This year’s moot problem focuses on the Trans Mountain Corporation’s planned pipeline deviation on the Stk’emlúpsemc te Secwépemc Nation lands near Pípsell, a cultural heritage site south of Kamloops (also known as Jacko Lake). The Stk’emlúpsemc te Secwépemc Nation originally consisted of eight tribes, of which two remain: Tk’emlups and Skeetchestn.
It’s a local issue with personal ties— especially for this year’s TRU Law moot coaches.
Chrystie Stewart is from Tk’emlúps te Secwépemc. She is also a TRU Law alum, lawyer at Stewart & Springford LLP and guest speaker at the event. Sholty’s roots are with Hagwilget Village and he was raised in Fort Fraser; both communities have connections to issues surrounding natural resource projects including the Coastal GasLink, forestry and mining.
Accepting the call to action
Stewart and Sholty balanced their team guidance duties with successful lobbying to bring this year’s Kawaskimhon Moot to Kamloops.
“Dean Daleen Millard immediately recognized that this event was in alignment with TRU Law’s Indigenous initiatives and did not hesitate to green light going after the event being held here,” says Sholty.
The event ties into the TRU Faculty of Law welcoming the findings of the Truth and Reconciliation Commission and accepting the Call to Action #28, he says.
“Call to Action #28 called upon law schools across Canada to require all law students to take a course in Aboriginal people and the law including the history and legacy of residential schools in Canada, the United Nations Declaration on the Rights of Indigenous Peoples, Treaties and Aboriginal rights, Indigenous law and Aboriginal-Crown relations,” he says.
“The event also puts TRU Law’s Indigenous courses and content into action at the national level.”
Experience beyond classroom
Sholty knows firsthand what students gain from participating in a national moot because he was part of TRU Law’s first graduating class and attended the 2013 moot as part of his program experience.
“The event is important for students,” he says. “They develop research and writing skills along with table negotiation skills. They examine issues that include real-life projects that directly impact local people and the area. Thus, replicating what they will be doing once they are done law school and practicing law.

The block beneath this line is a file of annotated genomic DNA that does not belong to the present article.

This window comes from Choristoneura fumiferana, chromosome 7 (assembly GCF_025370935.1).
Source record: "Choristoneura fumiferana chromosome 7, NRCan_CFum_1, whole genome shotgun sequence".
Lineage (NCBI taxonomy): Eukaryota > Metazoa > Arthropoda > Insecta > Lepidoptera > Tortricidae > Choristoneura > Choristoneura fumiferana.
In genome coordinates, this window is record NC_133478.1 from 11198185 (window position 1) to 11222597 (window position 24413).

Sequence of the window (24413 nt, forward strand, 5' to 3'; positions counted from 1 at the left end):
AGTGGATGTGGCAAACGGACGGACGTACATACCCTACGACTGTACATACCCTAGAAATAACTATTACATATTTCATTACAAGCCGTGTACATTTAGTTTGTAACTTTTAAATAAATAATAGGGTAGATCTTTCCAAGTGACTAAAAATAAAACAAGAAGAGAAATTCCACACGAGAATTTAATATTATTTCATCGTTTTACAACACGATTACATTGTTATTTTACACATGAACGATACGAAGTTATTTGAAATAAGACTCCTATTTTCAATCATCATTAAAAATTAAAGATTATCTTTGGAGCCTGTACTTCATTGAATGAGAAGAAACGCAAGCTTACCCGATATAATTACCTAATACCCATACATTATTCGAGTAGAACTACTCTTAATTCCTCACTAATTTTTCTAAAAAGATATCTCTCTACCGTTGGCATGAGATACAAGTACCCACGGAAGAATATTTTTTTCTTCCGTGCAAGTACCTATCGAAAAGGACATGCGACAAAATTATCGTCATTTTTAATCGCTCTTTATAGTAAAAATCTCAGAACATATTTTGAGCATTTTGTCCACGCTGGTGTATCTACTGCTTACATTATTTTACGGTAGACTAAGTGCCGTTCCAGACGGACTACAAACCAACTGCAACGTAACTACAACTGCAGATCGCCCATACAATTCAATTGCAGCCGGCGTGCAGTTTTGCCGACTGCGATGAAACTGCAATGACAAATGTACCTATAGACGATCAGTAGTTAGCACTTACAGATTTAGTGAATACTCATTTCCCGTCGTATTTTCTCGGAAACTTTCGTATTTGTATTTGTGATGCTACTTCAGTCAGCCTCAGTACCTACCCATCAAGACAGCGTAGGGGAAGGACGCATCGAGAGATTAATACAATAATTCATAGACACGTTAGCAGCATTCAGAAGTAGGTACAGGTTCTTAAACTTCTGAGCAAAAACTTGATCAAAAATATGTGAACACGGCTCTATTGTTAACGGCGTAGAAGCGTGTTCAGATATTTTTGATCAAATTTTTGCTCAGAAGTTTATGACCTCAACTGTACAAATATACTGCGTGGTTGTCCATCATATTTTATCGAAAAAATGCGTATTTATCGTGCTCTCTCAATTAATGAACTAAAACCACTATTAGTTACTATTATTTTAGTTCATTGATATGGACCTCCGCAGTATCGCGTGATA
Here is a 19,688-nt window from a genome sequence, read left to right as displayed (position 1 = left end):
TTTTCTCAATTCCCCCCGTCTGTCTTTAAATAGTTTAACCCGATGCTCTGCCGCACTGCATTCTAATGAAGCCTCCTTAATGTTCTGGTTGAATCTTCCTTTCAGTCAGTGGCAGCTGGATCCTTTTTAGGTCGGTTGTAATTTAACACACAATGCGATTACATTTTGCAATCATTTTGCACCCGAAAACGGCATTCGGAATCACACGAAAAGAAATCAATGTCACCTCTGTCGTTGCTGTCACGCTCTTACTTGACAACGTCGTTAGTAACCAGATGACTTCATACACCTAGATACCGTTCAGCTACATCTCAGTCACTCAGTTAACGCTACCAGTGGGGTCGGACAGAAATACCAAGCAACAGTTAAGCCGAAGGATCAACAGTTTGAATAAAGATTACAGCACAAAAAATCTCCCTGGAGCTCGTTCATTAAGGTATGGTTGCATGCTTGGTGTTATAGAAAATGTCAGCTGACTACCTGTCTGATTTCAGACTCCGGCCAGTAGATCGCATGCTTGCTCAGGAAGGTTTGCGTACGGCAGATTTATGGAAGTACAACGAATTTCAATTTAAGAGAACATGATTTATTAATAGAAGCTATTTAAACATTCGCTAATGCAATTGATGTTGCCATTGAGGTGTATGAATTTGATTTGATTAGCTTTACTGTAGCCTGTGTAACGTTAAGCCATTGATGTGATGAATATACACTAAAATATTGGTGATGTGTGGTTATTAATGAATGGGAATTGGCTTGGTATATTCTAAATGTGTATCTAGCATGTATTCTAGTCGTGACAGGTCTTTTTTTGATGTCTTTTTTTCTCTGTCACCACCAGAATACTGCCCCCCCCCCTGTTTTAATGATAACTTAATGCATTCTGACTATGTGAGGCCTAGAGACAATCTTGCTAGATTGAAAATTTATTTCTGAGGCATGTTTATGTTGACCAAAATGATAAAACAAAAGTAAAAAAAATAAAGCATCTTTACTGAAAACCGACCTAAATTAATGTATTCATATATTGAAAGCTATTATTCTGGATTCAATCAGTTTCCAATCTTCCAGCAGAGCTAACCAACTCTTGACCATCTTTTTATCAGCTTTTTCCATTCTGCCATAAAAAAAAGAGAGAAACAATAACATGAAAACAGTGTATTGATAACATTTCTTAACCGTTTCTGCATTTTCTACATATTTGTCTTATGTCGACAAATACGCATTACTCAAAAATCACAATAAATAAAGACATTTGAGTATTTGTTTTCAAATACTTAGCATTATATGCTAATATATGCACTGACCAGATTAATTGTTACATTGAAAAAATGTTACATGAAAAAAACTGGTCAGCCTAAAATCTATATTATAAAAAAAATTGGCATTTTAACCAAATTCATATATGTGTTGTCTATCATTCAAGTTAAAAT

“Students also learn how to remain impartial when approaching controversial issues and get the opportunity to establish lifelong networks with other students from across Canada who have a passion for this area of law.”
The TRU team consists of third year law students Abigail Falk, Anisha Grewal, Eric Rogers, Henry Wearmouth and Shannon Tan and coaches Stewart and Sholty.
Special guests at the moot include:
- Chief Justice Leonard S. Marchand, chief justice of British Columbia
- Judge Linda Thomas, Provincial Court of British Columbia
- Judge Raymond Phillips, Provincial Court of British Columbia
- Dean Daleen Millard, Faculty of Law — Thompson Rivers University
- Kory Wilson, chair — BC First Nations Justice Council
- Amanda Carling, CEO — BC First Nations Justice Council
- Chrystie Stewart, lawyer — Stewart & Springford LLP
- Charlotte Rose, lawyer — Qwelmínte Secwépemc Office
Moot sponsors include:
- Olthuis Kleer Townshend LLP
- BC First Nations Justice Council
- Stewart & Springford LLP
- First Peoples Law LLP
- Ratcliff LLP
- Clio Legal Software
- Miller Titerle + Company
- Forward Law LLP
- Woodward and Company LLP
- Michael Reed Law Corporation
- RJ Toor RE/MAX Real Estate
- Terra Timber
KAMLOOPS — A global leader in the movement against corporate control of the world’s food systems tackles food sovereignty and sustainability in this year’s Dean of Arts Distinguished Lecture on Human Rights and Social Justice at Thompson Rivers University (TRU).
In conjunction with TRU’s interdisciplinary Master of Arts in Human Rights and Social Justice program, Dr. Vandana Shiva is coming to the university to give a free lecture on the need to advocate for food security through saving seeds.